Thursday, March 21, 2013

Photographing Dogs for Rescue Groups - Operation Paws for Homes

"One Happy Dog!"
(C) Allen Pearson
One of the aspects of photographing dogs that I love quite a bit is when an animal rescue group contacts me to photograph their dogs for use on their website, with PetFinder and other publications.

On Saturday, March 9, I was invited by Operation Paws for Homes to photograph the dogs they brought to an adoption event in Reston, VA.

The weather was beautiful and I was in my element. Photographing dogs.  Helping dogs who have lost their homes, for whatever reasons, find a new friend, new family and "Forever Home."  Since I haven't photographed for a rescue group in several weeks, I quickly realized what I'd been missing.

My furry clients came up to me like long lost friends though I'd never met these dogs before. Each had their own personality and story.  Some couldn't be helped, some could be and were really sad.  How I wished I could take all of them home with me but having my own "big" dog is about what I can handle.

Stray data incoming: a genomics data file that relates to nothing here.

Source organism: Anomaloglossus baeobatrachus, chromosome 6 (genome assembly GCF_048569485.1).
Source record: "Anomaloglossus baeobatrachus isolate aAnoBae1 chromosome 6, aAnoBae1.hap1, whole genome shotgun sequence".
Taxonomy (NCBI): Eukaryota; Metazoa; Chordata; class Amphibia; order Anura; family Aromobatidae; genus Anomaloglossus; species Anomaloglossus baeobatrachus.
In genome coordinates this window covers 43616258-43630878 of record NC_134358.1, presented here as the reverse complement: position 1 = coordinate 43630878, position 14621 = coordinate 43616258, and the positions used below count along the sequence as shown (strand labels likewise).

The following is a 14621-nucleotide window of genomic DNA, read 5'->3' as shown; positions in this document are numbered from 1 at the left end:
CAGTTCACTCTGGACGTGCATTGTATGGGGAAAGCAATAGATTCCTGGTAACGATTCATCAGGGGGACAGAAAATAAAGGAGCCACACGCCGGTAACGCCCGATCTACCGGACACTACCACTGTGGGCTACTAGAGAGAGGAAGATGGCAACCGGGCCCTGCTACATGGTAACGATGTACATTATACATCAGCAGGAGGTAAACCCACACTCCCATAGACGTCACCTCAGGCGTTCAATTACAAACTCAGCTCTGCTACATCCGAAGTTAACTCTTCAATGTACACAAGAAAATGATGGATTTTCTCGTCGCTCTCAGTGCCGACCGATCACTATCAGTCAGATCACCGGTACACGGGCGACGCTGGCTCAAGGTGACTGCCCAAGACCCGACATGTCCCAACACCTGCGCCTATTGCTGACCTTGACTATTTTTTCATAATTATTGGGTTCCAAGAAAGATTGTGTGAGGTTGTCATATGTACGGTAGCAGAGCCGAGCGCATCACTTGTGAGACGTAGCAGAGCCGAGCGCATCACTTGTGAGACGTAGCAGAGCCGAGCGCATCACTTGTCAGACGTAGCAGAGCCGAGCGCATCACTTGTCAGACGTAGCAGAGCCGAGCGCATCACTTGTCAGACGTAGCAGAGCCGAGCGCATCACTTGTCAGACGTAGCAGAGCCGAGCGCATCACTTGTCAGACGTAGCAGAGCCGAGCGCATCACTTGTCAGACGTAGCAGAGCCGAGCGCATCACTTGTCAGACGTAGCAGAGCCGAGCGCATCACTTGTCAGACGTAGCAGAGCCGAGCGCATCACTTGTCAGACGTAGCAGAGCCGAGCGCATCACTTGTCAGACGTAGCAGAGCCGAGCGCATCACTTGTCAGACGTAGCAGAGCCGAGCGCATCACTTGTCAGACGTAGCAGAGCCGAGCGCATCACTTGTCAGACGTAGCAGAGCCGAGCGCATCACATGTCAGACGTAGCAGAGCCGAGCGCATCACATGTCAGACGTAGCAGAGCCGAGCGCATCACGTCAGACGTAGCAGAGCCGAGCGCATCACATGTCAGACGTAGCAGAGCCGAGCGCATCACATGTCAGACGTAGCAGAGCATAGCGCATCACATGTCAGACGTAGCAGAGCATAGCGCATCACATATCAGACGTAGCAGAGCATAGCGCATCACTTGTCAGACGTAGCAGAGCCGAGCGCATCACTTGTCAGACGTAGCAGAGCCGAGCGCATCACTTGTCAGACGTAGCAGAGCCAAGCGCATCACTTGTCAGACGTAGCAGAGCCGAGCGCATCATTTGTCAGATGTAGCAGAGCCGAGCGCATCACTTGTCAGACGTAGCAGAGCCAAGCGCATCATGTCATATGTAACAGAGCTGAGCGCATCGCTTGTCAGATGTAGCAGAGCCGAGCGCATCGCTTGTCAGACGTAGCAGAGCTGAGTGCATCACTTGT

"Looking for a Home"
(C) Allen Pearson
When I photograph dogs for the rescue groups, I use my 50-200 mm lens as it allows me to get close up to the dogs face or get a full body shot depending on the rescue organizations requirements.  Usually the dogs are full of energy or a bit scared or stressed in their surroundings.  Using this lens, I can back away if needed.  Sometimes I meet a dog who is scared, most of the time it's because I am male, so I let the dog smell my camera and gently reach out to pet him- being careful to not allow him to "use" my camera or camera bag for his business.  Also, I carry a lens pen so if the dog nose brushes my lens, I can clean it easily.
(C) Allen Pearson
I usually take at least 5 images of each dog.  Many times, the dogs are excited so taking several images allows you to get several to give to the rescue group.

Though I do not get paid for the work that I do, I find that I get paid in other very rewarding ways.  That is, the fun of meeting dogs, helping them to find new homes and making the occasional friend.

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